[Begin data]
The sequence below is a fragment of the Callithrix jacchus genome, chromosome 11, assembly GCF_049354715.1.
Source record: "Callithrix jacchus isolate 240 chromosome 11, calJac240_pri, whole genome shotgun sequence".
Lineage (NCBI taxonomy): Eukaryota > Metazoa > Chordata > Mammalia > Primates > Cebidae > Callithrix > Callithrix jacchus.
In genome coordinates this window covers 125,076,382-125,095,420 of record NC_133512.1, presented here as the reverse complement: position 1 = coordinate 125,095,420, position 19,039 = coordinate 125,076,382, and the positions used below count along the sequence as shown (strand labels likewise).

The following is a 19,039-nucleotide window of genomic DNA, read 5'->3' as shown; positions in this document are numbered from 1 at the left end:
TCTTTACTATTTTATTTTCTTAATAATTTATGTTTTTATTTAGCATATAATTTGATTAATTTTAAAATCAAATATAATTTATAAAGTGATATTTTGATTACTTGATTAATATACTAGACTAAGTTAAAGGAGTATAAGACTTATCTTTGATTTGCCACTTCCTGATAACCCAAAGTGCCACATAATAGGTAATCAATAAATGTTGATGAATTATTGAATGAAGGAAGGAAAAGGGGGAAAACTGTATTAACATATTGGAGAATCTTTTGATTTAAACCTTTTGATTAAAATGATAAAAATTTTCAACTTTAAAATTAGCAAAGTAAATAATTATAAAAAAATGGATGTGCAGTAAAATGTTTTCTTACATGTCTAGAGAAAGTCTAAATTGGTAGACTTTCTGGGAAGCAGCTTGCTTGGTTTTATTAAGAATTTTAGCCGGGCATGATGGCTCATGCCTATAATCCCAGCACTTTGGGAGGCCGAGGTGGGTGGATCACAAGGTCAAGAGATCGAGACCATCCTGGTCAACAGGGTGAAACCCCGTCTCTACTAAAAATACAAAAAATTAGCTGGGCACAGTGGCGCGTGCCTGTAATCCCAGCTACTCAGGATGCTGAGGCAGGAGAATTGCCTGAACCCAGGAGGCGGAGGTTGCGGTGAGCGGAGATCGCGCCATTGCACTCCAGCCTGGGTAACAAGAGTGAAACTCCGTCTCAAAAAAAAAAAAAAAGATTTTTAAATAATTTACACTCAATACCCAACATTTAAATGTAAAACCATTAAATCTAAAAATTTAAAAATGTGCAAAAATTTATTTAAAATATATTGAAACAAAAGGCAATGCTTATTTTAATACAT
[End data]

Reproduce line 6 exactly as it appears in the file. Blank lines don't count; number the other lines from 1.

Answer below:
TCTTTACTATTTTATTTTCTTAATAATTTATGTTTTTATTTAGCATATAATTTGATTAATTTTAAAATCAAATATAATTTATAAAGTGATATTTTGATTACTTGATTAATATACTAGACTAAGTTAAAGGAGTATAAGACTTATCTTTGATTTGCCACTTCCTGATAACCCAAAGTGCCACATAATAGGTAATCAATAAATGTTGATGAATTATTGAATGAAGGAAGGAAAAGGGGGAAAACTGTATTAACATATTGGAGAATCTTTTGATTTAAACCTTTTGATTAAAATGATAAAAATTTTCAACTTTAAAATTAGCAAAGTAAATAATTATAAAAAAATGGATGTGCAGTAAAATGTTTTCTTACATGTCTAGAGAAAGTCTAAATTGGTAGACTTTCTGGGAAGCAGCTTGCTTGGTTTTATTAAGAATTTTAGCCGGGCATGATGGCTCATGCCTATAATCCCAGCACTTTGGGAGGCCGAGGTGGGTGGATCACAAGGTCAAGAGATCGAGACCATCCTGGTCAACAGGGTGAAACCCCGTCTCTACTAAAAATACAAAAAATTAGCTGGGCACAGTGGCGCGTGCCTGTAATCCCAGCTACTCAGGATGCTGAGGCAGGAGAATTGCCTGAACCCAGGAGGCGGAGGTTGCGGTGAGCGGAGATCGCGCCATTGCACTCCAGCCTGGGTAACAAGAGTGAAACTCCGTCTCAAAAAAAAAAAAAAAGATTTTTAAATAATTTACACTCAATACCCAACATTTAAATGTAAAACCATTAAATCTAAAAATTTAAAAATGTGCAAAAATTTATTTAAAATATATTGAAACAAAAGGCAATGCTTATTTTAATACAT